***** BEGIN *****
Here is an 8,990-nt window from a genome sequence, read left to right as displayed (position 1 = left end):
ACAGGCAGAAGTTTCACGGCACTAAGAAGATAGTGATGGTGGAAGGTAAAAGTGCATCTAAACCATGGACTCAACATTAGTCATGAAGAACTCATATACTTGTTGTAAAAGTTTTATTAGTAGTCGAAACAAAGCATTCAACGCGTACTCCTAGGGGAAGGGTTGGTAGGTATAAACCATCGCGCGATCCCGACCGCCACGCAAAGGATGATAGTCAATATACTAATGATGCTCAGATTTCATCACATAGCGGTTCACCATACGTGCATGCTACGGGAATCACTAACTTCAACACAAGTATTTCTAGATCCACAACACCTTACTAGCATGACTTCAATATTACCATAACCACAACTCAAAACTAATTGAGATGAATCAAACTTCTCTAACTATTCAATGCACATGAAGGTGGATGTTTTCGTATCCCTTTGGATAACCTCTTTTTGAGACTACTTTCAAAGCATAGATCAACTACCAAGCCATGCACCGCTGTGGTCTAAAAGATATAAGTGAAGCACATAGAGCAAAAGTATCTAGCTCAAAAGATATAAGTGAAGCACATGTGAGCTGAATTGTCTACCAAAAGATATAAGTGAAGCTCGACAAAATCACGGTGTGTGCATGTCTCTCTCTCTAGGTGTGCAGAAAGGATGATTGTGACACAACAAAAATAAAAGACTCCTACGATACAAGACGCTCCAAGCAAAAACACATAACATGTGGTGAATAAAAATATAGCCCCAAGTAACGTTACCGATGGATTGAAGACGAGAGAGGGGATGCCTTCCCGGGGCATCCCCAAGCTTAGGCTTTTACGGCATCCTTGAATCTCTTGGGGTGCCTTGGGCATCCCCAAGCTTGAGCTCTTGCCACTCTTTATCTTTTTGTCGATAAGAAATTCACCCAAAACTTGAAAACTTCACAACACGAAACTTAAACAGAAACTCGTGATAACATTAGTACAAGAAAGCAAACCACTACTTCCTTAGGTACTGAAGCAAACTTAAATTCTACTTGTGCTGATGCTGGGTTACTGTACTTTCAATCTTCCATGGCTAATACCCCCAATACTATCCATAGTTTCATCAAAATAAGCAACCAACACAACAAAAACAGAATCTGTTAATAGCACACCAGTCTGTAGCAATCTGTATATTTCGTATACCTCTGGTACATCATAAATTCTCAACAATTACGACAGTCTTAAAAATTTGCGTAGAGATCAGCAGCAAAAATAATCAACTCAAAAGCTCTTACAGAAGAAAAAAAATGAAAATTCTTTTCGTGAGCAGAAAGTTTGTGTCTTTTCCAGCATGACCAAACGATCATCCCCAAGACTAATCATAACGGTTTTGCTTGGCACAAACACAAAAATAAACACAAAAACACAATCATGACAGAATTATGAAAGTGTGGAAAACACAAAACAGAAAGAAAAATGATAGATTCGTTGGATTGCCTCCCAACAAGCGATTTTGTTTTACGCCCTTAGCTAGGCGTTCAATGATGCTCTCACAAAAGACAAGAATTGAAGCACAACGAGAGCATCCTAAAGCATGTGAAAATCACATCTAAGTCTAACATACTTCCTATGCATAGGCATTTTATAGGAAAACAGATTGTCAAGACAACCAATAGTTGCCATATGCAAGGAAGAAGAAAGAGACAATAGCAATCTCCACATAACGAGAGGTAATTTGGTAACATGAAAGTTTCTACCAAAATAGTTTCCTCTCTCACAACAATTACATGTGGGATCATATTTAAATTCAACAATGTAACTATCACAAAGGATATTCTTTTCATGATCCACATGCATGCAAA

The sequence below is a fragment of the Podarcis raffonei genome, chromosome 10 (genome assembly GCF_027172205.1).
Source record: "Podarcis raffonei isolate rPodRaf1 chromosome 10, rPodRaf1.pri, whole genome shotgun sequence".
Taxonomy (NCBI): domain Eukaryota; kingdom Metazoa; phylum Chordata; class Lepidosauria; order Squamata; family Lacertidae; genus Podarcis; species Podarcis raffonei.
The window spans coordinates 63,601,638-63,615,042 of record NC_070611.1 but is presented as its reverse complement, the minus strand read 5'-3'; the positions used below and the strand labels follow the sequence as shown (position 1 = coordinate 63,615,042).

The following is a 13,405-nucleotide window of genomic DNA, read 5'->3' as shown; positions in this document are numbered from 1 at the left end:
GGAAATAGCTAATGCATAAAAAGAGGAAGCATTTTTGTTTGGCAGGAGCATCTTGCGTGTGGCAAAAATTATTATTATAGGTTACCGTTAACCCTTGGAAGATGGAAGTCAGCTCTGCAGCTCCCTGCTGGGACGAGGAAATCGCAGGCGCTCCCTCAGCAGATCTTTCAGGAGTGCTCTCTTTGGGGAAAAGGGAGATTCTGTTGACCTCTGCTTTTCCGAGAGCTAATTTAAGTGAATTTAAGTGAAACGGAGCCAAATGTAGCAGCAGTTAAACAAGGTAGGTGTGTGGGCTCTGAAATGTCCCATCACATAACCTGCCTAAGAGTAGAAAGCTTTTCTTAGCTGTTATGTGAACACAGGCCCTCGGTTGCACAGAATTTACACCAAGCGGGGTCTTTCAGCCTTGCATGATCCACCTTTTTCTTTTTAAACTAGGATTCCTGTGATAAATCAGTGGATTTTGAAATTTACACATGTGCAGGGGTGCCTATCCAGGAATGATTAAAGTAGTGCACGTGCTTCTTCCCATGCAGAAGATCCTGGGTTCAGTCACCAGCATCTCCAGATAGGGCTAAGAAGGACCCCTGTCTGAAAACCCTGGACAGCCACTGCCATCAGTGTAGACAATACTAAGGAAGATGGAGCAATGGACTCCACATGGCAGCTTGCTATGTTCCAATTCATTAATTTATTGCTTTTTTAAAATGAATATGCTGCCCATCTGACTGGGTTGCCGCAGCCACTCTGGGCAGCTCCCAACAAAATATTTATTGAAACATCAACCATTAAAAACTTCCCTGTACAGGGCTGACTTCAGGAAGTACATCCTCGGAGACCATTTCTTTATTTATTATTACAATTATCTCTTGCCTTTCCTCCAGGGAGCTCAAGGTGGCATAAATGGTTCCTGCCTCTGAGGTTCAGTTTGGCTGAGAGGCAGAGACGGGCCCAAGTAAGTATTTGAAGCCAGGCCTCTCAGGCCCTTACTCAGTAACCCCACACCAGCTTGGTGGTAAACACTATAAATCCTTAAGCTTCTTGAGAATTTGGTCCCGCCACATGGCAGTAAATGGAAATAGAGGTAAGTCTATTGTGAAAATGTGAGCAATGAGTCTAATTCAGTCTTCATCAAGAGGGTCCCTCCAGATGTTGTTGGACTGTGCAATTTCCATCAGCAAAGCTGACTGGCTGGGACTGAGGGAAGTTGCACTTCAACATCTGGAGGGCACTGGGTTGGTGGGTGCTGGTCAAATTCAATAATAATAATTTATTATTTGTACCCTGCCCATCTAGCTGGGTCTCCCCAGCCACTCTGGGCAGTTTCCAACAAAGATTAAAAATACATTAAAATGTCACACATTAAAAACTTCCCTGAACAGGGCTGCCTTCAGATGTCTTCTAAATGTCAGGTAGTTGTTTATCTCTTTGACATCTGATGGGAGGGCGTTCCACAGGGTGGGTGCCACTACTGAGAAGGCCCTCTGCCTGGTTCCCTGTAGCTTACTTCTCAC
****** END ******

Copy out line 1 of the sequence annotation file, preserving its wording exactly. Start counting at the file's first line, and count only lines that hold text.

Here is an 8,990-nt window from a genome sequence, read left to right as displayed (position 1 = left end):